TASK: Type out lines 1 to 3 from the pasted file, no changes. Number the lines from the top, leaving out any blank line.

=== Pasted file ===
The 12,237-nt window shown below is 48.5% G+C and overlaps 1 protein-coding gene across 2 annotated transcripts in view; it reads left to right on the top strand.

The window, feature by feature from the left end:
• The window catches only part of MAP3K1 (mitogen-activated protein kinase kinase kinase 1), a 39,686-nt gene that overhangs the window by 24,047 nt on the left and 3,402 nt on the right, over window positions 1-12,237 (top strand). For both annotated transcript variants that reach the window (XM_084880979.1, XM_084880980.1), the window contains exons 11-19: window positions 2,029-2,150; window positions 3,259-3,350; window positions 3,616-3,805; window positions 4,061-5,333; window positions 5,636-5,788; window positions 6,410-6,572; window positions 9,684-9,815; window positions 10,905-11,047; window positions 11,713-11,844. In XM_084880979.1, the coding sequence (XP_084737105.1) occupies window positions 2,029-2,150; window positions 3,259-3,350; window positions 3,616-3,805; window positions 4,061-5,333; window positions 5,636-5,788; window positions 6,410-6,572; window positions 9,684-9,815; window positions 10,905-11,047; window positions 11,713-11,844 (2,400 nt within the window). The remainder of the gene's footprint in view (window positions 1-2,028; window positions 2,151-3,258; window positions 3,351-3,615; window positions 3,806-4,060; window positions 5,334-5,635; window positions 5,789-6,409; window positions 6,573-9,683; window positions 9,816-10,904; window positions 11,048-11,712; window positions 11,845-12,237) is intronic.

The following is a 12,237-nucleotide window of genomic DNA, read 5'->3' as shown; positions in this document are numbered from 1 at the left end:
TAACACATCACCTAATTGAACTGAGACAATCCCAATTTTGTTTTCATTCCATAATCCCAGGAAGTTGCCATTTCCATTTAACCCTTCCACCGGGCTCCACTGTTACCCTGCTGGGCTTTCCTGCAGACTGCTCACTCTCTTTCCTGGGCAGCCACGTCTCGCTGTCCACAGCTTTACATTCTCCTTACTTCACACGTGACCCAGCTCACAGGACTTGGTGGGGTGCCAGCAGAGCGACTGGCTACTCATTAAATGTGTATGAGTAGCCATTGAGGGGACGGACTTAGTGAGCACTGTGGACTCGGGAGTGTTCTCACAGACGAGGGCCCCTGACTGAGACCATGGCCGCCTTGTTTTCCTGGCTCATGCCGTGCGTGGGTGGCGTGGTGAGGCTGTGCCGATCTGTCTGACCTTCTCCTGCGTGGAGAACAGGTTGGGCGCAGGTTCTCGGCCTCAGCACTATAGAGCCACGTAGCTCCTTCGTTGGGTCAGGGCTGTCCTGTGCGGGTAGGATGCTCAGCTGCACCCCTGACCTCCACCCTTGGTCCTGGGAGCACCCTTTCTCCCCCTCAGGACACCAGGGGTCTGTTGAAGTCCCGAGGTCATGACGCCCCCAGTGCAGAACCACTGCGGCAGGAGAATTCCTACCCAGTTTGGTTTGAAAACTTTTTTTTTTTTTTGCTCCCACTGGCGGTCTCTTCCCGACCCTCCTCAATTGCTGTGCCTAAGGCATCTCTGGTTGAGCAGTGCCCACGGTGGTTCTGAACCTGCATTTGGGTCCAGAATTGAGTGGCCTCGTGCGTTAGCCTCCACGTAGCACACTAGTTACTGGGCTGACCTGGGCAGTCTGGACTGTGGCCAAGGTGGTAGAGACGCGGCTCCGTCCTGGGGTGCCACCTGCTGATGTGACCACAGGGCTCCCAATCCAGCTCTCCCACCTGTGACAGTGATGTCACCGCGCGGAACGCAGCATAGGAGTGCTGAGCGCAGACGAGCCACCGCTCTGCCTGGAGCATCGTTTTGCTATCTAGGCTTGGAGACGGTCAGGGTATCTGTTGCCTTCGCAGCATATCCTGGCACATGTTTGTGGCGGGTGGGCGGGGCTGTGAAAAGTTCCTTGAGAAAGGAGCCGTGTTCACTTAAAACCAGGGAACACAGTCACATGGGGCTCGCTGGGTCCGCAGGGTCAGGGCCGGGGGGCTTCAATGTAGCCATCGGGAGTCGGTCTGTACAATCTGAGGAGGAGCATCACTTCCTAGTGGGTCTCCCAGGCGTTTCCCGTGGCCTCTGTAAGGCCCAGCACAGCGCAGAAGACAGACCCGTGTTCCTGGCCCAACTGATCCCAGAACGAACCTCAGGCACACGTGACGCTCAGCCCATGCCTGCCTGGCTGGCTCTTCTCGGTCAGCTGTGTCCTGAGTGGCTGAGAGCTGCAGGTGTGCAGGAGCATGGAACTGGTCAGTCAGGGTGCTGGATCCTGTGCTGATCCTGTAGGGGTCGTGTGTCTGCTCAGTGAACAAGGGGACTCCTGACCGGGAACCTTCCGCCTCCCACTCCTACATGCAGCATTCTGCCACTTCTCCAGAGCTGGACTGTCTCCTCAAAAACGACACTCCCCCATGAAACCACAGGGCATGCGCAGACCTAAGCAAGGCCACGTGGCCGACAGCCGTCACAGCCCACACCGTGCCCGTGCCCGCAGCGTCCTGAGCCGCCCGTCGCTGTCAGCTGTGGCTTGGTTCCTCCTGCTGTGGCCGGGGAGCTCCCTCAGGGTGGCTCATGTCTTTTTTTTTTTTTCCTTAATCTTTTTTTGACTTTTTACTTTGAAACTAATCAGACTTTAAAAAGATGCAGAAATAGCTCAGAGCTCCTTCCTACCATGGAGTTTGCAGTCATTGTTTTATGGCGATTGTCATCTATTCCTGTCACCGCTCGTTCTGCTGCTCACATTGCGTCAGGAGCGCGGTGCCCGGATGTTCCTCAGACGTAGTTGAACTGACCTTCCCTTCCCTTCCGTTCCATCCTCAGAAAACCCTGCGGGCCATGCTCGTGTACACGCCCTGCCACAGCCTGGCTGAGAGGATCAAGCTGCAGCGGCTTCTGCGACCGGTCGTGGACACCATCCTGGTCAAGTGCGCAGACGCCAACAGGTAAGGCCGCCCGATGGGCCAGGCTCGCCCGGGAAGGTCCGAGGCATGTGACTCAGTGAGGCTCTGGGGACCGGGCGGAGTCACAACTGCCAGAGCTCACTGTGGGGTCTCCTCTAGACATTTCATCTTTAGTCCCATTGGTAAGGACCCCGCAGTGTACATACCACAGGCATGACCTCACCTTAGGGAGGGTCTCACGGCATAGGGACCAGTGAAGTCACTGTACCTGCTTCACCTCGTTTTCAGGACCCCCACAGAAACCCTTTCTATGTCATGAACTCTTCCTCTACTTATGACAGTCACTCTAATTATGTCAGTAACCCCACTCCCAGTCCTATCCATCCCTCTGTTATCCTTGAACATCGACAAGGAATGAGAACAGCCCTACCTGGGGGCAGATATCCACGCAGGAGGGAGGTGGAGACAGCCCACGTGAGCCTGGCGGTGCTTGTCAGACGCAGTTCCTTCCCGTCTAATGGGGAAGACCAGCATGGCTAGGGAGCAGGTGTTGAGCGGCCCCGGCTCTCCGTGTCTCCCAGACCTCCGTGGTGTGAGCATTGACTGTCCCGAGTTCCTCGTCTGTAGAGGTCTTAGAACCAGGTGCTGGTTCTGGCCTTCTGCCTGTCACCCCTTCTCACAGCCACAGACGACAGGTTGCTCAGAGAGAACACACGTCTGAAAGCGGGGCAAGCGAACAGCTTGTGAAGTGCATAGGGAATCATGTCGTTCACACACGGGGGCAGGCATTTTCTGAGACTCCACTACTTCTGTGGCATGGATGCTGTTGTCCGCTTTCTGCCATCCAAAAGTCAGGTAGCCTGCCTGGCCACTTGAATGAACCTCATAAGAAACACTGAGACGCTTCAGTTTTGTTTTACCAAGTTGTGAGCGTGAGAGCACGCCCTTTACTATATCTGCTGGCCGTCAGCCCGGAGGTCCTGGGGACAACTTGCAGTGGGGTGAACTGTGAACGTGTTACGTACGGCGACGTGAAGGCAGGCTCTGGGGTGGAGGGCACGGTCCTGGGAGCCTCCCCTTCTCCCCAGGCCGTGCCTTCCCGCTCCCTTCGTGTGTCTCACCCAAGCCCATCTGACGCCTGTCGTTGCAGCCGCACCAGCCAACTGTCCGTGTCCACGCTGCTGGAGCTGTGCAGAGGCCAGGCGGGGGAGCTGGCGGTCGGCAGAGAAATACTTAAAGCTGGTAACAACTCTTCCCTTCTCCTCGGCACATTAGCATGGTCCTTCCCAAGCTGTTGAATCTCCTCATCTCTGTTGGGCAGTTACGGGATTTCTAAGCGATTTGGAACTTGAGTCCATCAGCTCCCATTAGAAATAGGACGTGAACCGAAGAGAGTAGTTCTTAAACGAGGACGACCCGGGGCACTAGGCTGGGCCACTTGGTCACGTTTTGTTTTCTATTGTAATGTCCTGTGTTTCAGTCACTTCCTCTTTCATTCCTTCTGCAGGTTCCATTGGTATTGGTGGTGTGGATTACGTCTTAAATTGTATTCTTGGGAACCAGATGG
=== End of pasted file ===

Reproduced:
The 12,237-nt window shown below is 48.5% G+C and overlaps 1 protein-coding gene across 2 annotated transcripts in view; it reads left to right on the top strand.

The window, feature by feature from the left end:
• The window catches only part of MAP3K1 (mitogen-activated protein kinase kinase kinase 1), a 39,686-nt gene that overhangs the window by 24,047 nt on the left and 3,402 nt on the right, over window positions 1-12,237 (top strand). For both annotated transcript variants that reach the window (XM_084880979.1, XM_084880980.1), the window contains exons 11-19: window positions 2,029-2,150; window positions 3,259-3,350; window positions 3,616-3,805; window positions 4,061-5,333; window positions 5,636-5,788; window positions 6,410-6,572; window positions 9,684-9,815; window positions 10,905-11,047; window positions 11,713-11,844. In XM_084880979.1, the coding sequence (XP_084737105.1) occupies window positions 2,029-2,150; window positions 3,259-3,350; window positions 3,616-3,805; window positions 4,061-5,333; window positions 5,636-5,788; window positions 6,410-6,572; window positions 9,684-9,815; window positions 10,905-11,047; window positions 11,713-11,844 (2,400 nt within the window). The remainder of the gene's footprint in view (window positions 1-2,028; window positions 2,151-3,258; window positions 3,351-3,615; window positions 3,806-4,060; window positions 5,334-5,635; window positions 5,789-6,409; window positions 6,573-9,683; window positions 9,816-10,904; window positions 11,048-11,712; window positions 11,845-12,237) is intronic.